Benjamin Bratt will also present his latest movie Pinero, the story of urban drug-taking poet and playwright Miguel Pinero. On the independent front, Sundance opener The Laramie Project should prove a festival favourite, with the irrepressible Steve Buscemi. Moises Kaufman directs the film, based on his play focusing on a theater troupe developing a play about the murder of Matthew Shepard.

Actor Fisher Stevens will present his directorial debut, Just a Kiss, starring Marisa Tomei, who is experiencing a career resurgance after her fine performance in the award-winning In The Bedroom. Donald Sutherland will venture to the Festival for Feng Xiaogang's Chinese-language Big Shot's Funeral, which has become the highest-grossing
locally-produced film in Chinese history. But the question remains-will the tall, toothy Space Cowboy speak Mandarin in the movie? (The film be released in Australia through Columbia TriStar later in 2002.)

"highlight recent French cinema"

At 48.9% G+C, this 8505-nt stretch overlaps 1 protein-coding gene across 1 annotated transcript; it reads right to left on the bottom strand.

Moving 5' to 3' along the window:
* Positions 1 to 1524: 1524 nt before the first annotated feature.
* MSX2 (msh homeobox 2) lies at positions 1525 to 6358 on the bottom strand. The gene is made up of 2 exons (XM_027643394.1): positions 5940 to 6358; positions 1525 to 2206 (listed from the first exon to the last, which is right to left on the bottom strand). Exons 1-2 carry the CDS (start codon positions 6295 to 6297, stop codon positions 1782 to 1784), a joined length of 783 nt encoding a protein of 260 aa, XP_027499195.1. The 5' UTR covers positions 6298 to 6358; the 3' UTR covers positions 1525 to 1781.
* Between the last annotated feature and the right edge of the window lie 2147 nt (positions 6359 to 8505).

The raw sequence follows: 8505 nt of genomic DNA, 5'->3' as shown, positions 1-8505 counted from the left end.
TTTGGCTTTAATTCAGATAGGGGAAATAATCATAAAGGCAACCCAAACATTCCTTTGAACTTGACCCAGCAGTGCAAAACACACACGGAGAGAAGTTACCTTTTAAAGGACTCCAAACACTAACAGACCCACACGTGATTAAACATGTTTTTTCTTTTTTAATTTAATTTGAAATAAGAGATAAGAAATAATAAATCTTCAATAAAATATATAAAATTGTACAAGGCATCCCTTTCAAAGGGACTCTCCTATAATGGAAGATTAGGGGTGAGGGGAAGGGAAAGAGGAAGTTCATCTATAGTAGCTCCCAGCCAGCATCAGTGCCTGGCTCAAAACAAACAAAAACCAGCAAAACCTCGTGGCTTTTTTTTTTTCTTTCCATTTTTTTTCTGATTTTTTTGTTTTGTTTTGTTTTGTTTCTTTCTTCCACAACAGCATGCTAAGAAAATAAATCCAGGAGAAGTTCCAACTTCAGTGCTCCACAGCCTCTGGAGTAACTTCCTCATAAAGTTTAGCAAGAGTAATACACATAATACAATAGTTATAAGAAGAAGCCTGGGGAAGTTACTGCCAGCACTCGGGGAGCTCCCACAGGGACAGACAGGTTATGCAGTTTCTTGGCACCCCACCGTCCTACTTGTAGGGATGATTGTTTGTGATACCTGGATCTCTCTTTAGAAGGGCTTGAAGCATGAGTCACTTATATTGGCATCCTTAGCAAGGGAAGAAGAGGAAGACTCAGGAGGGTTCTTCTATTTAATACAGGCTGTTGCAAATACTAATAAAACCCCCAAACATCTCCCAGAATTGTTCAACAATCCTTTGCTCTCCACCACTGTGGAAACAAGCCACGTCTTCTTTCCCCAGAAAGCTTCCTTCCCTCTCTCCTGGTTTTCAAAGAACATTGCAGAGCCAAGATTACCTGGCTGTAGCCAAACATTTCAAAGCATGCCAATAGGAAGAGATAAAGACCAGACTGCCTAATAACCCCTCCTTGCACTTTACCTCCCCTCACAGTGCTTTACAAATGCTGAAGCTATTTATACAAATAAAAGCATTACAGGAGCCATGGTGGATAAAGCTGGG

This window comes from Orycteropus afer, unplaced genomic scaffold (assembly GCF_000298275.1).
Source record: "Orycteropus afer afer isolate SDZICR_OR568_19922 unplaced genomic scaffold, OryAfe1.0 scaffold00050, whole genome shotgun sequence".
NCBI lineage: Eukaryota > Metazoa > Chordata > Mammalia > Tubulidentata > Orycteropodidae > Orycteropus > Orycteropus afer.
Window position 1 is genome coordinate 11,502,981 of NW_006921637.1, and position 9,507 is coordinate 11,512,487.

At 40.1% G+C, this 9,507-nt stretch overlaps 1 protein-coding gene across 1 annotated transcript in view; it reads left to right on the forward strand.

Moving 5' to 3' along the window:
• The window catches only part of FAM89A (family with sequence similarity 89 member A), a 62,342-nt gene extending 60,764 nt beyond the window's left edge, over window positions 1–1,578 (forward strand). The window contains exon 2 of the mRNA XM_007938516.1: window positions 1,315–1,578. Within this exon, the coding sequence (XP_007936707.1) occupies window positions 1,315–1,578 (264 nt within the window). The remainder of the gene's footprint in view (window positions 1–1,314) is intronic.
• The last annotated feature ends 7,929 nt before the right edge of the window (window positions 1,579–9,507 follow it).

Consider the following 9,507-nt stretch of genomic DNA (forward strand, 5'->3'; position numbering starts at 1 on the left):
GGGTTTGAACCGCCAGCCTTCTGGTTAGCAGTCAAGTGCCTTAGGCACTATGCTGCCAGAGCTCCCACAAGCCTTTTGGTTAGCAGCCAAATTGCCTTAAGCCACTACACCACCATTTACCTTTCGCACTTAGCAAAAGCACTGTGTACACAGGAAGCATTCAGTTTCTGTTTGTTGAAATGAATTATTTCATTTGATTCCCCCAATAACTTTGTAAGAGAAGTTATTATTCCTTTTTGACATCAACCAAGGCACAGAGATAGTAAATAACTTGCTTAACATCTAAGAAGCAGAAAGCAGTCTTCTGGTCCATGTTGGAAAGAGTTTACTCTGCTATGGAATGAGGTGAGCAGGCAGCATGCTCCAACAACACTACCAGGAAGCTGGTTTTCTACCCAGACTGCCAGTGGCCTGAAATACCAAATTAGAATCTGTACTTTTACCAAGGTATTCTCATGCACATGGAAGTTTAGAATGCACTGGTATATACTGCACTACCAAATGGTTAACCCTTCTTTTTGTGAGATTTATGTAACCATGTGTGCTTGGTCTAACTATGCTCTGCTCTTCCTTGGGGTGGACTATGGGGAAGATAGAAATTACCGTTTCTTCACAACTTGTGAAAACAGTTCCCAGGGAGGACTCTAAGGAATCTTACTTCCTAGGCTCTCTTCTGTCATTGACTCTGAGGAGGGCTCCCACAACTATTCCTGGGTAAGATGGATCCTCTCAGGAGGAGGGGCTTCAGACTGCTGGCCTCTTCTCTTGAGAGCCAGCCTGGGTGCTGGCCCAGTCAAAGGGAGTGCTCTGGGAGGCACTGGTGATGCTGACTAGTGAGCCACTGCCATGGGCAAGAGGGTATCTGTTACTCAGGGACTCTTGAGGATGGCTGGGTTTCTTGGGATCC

As in the past, the Festival will highlight recent French cinema, with Bertrand Tavernier's Safe Conduct and Francois Ozon's murder mystery, Eight Women as competition selections. After making the international hit, Under the Sand, with his favourite actress Charlotte Rampling, the openly gay Ozon has indulged himself completely by working with his favourite divas, including Isabelle Huppert, Fanny Ardant and Catherine Deneuve, who will attend the Festival.

In the sidebar Panorama section Coline Serrau presents Chaos starring Vincent Lindon, while Jacques Audiard who made the fabulous A Self-Made Hero with Amelie star, Matthieu Kassovitz, now directs Vincent Cassell (Kassovitz's best friend) in Reading My Lips, while Kassovitz himself appears in the Competition entry, Amen, directed by Costa-Gavras. Tony Gaitlif, also directs his new film, Swing, which is bound to be a musical treat.

Other competition entries include the English-language Taking Sides, from Hungarian director Istvan Szabo, the animated feature Spirited Away from Japanese Princess Mononoke director Hayao Miyazaki, and Bridget, a French-Japanese co-production directed by Israeli Amos Kollek. The extensive program of German films include Andreas Dresen's tragicomedy Grill Point; and Baader, a drama from Christopher Roth about Red Army Faction terrorist Andreas Baader.

Published February 7, 2002

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52nd Berlin Film Festival
February 6 17, 2002

Russell Crowe in Texas


The Royal Tenenbaums